Is Net Promoter Score Right for You?

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Executives in 45 percent of organizations use Net Promoter Score (NPS) as a customer experience (CX) beacon metric, according to a recent Forrester Research survey. But is NPS the right CX beacon metric for your firm? Lots of CX pros ask us this question, whether their companies have been at CX transformation for a while or are just getting started.

Assess the merit of NPS by asking yourself these five broad questions.

1. Is NPS a leading indicator for achieving your organization’s goals?

Does NPS predict customer behaviors that drive important financial and other goals? Does NPS help you understand whether you are delivering on your CX promise?

Too many companies skimp on answering the first question. But your promoters might not be the customers you want. A company might find that promoters were customers who got higher discounts; managing toward NPS in that case would mean managing toward losses! Try conducting a pretest: Measure NPS for a subset of customers and collect financial and behavioral metrics for these same customers (e.g., revenue, cost to serve). NPS could prove useful if promoters perform considerably better on those metrics than detractors.

When it comes to delivering on the CX promise, though, NPS is less useful since it’s not really measuring that.

2. Does NPS contribute to improving CX?

Do changes in Net Promoter Scores reflect changes in CX performance? Does NPS help identify who needs to do what in order to improve CX?

As noted, NPS doesn’t really measure CX; it measures loyalty. Factors other than experience can affect NPS—like advertising campaigns, public scandals, general industry trends, etc. As a result, NPS can be but isn’t always a good proxy for CX. And while some firms succeed, others have found it hard to identify CX improvement opportunities based on NPS.

3. Does the NPS question make sense to customers?

Can key segments relate to the question text? Do they feel valued when they see the question? A question on recommending a retailer or car rental provider makes sense to most customers. But customers of firms that operate as monopolies (think utility) or that deal with a group of specialized customers (some B2B situations) might wonder whether you are out of touch with their reality by asking that question.

A typical survey request stresses how much a firm wants feedback to improve. But then the firm starts the survey by asking the customer to do something for the firm (recommend), an awkward start to a conversation that might make customers feel less valued—especially if they keep getting surveys without CX improvements.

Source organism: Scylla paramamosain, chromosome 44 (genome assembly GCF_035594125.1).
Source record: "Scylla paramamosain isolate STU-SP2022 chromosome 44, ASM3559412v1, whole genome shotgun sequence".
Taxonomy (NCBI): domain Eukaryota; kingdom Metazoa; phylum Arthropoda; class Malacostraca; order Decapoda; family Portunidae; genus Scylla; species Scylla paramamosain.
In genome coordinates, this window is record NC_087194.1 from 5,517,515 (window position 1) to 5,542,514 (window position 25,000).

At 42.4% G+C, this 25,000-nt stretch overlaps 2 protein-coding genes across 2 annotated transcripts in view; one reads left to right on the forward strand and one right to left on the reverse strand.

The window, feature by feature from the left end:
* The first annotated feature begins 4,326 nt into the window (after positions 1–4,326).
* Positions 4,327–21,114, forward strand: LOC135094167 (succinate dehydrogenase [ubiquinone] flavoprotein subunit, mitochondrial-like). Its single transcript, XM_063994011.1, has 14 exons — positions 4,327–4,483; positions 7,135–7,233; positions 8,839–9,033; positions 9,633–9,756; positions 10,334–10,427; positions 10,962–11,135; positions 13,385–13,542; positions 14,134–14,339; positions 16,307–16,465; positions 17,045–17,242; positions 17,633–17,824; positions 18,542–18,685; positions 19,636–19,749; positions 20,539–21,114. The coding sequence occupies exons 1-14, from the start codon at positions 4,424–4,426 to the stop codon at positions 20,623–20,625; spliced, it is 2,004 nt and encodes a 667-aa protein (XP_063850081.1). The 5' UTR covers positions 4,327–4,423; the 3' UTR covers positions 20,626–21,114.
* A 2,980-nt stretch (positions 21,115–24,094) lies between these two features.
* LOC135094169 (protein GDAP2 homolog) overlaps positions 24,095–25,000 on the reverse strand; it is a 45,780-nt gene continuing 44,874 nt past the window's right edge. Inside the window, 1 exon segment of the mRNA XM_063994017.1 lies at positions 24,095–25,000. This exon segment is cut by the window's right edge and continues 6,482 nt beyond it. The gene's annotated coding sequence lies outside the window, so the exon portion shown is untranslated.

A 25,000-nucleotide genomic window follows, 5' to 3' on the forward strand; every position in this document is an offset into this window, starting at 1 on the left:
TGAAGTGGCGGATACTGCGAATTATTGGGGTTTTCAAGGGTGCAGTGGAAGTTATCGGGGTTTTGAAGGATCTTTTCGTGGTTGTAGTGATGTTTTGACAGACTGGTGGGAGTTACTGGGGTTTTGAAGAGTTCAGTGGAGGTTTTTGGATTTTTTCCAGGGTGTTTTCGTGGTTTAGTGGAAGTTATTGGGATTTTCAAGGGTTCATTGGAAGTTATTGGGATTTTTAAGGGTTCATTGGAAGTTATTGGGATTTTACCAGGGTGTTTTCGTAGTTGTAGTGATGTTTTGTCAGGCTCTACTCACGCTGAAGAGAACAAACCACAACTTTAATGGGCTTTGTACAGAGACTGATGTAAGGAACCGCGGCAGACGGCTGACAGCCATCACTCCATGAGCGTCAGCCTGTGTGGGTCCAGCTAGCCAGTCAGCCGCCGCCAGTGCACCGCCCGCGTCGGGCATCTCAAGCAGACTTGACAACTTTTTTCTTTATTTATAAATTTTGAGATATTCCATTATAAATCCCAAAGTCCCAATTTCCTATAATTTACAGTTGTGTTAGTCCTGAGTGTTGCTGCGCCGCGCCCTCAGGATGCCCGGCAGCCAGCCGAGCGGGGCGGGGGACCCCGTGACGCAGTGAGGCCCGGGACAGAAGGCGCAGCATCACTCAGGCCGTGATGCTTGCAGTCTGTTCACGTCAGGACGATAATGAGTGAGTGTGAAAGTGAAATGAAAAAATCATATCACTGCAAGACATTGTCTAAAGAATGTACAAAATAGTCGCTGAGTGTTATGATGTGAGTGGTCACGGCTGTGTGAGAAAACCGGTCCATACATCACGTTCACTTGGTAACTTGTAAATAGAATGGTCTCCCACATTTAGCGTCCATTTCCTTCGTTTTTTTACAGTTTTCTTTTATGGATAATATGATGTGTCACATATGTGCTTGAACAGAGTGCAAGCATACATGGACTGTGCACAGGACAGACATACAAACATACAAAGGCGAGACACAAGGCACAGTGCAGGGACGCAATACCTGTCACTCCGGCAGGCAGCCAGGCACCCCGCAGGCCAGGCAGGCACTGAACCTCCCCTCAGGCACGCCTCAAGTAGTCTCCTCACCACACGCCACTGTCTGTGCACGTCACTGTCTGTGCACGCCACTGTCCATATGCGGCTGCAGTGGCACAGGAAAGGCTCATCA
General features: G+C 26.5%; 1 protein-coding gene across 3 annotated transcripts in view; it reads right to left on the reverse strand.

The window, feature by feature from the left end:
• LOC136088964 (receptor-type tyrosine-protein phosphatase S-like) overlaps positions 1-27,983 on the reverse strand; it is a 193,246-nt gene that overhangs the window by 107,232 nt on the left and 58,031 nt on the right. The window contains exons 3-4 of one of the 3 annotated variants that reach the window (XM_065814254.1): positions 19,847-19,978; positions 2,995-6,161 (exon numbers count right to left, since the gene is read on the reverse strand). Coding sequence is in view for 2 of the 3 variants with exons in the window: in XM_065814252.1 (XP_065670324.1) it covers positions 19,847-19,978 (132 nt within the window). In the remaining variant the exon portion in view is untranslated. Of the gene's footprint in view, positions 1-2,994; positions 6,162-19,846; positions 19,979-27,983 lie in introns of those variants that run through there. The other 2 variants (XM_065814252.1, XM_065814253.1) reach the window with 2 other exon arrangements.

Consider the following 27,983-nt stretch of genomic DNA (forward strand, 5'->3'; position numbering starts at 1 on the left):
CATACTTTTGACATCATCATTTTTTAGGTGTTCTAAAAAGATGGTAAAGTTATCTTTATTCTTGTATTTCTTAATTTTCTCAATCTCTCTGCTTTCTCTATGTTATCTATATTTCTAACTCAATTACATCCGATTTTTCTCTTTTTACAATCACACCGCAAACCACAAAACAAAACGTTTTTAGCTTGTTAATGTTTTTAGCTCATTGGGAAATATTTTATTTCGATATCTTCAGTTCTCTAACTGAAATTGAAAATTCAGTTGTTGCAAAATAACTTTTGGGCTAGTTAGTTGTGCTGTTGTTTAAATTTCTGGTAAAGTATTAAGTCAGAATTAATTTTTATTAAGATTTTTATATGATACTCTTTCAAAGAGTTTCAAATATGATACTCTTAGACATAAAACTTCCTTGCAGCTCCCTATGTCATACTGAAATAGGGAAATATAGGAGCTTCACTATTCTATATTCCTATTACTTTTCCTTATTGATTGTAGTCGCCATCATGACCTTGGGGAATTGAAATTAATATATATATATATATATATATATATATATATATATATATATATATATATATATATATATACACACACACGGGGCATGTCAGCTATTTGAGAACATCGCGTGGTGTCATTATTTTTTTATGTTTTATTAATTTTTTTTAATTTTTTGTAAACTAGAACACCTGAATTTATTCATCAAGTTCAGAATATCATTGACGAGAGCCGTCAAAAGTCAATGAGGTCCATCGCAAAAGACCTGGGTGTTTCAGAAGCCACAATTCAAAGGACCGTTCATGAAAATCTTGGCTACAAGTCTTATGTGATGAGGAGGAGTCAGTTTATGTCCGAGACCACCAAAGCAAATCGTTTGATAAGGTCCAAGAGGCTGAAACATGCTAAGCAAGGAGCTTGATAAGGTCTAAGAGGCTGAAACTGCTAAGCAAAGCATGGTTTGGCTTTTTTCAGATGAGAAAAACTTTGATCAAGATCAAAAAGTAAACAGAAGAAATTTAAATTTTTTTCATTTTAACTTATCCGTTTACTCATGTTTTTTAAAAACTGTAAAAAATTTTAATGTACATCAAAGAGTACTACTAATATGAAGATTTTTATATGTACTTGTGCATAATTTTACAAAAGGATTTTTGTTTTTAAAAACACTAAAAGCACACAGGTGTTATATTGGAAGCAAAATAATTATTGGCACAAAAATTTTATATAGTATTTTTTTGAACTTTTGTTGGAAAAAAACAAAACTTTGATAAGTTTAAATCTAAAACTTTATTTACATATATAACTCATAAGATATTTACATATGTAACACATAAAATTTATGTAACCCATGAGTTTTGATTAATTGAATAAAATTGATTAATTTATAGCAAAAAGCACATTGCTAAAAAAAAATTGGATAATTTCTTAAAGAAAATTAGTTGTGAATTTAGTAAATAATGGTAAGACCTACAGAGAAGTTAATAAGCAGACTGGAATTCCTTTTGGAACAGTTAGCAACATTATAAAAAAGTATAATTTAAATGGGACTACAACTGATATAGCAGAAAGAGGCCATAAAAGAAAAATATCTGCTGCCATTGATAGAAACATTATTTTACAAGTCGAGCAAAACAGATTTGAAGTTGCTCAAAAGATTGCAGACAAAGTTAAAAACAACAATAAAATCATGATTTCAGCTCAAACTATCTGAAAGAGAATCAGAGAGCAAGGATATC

4. Does NPS rally employees and executives around CX?

Is NPS easy for employees and executives to understand? Does it create a common language for employees and executives? Does it tap into issues that employees and executives are passionate about? Is it easy to use for benchmarking?

NPS fares well on the first two questions, but there are mixed signals regarding the passion NPS incites. Some employees and executives love it and some find it too abstract. Benchmarking NPS is typically possible, either through external benchmarks or by fielding double-blind studies.

5. Is NPS practicable to measure?

The answer is yes if NPS incurs low implementation costs and requires little implementation effort, and if it meets any regulatory requirements


Tally up your answers across all questions—you can assign a 1 for “no,” a 2 for “somewhat,” and a 3 for “yes.” If your average is between 1 and 2 with several no’s, NPS might do more harm than good. If your average is between 2 and 3, NPS could be what you need. But we still recommend you check into other possible beacon metrics to see if they fare better in this assessment. Alternatives include open-source metrics like satisfaction or retention; proprietary metrics (like Forrester’s CX Index); and custom metrics like indices that track delivery on CX promise or a calculated CX performance score based on the performance scores of CX drivers.

Remember: Always question why NPS is being put to the test. Is there a new leader who doesn’t like NPS (or are you one yourself)? Are you revisiting NPS because your firm’s CX transformation has slowed down? If so, it’s likely you’ll find NPS is as good as other potential metrics, which means you should spend less time assessing NPS and more time ensuring your CX transformation is a success. 

Maxie Schmidt-Subramanian is a principal analyst at Forrester Research who serves CX professionals. Follow her on Twitter @maxieschmidt.

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